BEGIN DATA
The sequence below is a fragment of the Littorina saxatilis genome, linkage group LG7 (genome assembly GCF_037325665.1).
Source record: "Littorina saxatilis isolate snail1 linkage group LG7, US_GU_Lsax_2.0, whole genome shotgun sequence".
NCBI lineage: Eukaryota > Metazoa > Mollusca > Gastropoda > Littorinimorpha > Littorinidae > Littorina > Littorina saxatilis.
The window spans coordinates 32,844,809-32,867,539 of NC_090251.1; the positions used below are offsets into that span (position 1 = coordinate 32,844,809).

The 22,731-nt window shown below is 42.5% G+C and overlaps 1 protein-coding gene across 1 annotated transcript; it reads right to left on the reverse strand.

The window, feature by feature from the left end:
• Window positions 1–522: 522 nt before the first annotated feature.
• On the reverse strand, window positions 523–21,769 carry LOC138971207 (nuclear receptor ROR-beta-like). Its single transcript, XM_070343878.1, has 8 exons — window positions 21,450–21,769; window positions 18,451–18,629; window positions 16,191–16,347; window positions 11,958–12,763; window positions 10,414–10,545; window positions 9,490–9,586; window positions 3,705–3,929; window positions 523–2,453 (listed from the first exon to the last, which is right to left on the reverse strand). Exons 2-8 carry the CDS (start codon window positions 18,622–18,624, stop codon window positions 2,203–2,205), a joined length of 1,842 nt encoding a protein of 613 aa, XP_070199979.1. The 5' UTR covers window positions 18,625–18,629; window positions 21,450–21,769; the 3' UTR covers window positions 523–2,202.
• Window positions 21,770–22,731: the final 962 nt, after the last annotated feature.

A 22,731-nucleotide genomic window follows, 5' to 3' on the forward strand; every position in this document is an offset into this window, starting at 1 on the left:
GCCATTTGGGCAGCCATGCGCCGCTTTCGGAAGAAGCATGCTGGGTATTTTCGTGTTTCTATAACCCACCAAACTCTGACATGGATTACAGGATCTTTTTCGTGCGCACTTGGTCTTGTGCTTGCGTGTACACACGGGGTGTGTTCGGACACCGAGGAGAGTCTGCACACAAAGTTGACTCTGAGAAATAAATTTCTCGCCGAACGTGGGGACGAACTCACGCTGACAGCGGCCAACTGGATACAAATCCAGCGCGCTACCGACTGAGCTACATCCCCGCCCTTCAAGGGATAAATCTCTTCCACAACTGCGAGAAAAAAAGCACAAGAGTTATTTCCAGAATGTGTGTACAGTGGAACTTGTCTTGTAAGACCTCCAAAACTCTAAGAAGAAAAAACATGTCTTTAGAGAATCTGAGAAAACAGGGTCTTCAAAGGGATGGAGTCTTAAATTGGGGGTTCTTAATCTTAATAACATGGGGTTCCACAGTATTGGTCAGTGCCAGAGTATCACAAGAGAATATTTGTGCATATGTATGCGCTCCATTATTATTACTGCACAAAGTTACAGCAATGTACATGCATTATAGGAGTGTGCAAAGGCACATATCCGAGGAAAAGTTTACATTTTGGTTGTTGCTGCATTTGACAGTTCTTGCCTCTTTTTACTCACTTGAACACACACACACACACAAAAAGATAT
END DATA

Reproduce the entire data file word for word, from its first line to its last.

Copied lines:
The sequence below is a fragment of the Littorina saxatilis genome, linkage group LG7 (genome assembly GCF_037325665.1).
Source record: "Littorina saxatilis isolate snail1 linkage group LG7, US_GU_Lsax_2.0, whole genome shotgun sequence".
NCBI lineage: Eukaryota > Metazoa > Mollusca > Gastropoda > Littorinimorpha > Littorinidae > Littorina > Littorina saxatilis.
The window spans coordinates 32,844,809-32,867,539 of NC_090251.1; the positions used below are offsets into that span (position 1 = coordinate 32,844,809).

The 22,731-nt window shown below is 42.5% G+C and overlaps 1 protein-coding gene across 1 annotated transcript; it reads right to left on the reverse strand.

The window, feature by feature from the left end:
• Window positions 1–522: 522 nt before the first annotated feature.
• On the reverse strand, window positions 523–21,769 carry LOC138971207 (nuclear receptor ROR-beta-like). Its single transcript, XM_070343878.1, has 8 exons — window positions 21,450–21,769; window positions 18,451–18,629; window positions 16,191–16,347; window positions 11,958–12,763; window positions 10,414–10,545; window positions 9,490–9,586; window positions 3,705–3,929; window positions 523–2,453 (listed from the first exon to the last, which is right to left on the reverse strand). Exons 2-8 carry the CDS (start codon window positions 18,622–18,624, stop codon window positions 2,203–2,205), a joined length of 1,842 nt encoding a protein of 613 aa, XP_070199979.1. The 5' UTR covers window positions 18,625–18,629; window positions 21,450–21,769; the 3' UTR covers window positions 523–2,202.
• Window positions 21,770–22,731: the final 962 nt, after the last annotated feature.

A 22,731-nucleotide genomic window follows, 5' to 3' on the forward strand; every position in this document is an offset into this window, starting at 1 on the left:
GCCATTTGGGCAGCCATGCGCCGCTTTCGGAAGAAGCATGCTGGGTATTTTCGTGTTTCTATAACCCACCAAACTCTGACATGGATTACAGGATCTTTTTCGTGCGCACTTGGTCTTGTGCTTGCGTGTACACACGGGGTGTGTTCGGACACCGAGGAGAGTCTGCACACAAAGTTGACTCTGAGAAATAAATTTCTCGCCGAACGTGGGGACGAACTCACGCTGACAGCGGCCAACTGGATACAAATCCAGCGCGCTACCGACTGAGCTACATCCCCGCCCTTCAAGGGATAAATCTCTTCCACAACTGCGAGAAAAAAAGCACAAGAGTTATTTCCAGAATGTGTGTACAGTGGAACTTGTCTTGTAAGACCTCCAAAACTCTAAGAAGAAAAAACATGTCTTTAGAGAATCTGAGAAAACAGGGTCTTCAAAGGGATGGAGTCTTAAATTGGGGGTTCTTAATCTTAATAACATGGGGTTCCACAGTATTGGTCAGTGCCAGAGTATCACAAGAGAATATTTGTGCATATGTATGCGCTCCATTATTATTACTGCACAAAGTTACAGCAATGTACATGCATTATAGGAGTGTGCAAAGGCACATATCCGAGGAAAAGTTTACATTTTGGTTGTTGCTGCATTTGACAGTTCTTGCCTCTTTTTACTCACTTGAACACACACACACACACAAAAAGATAT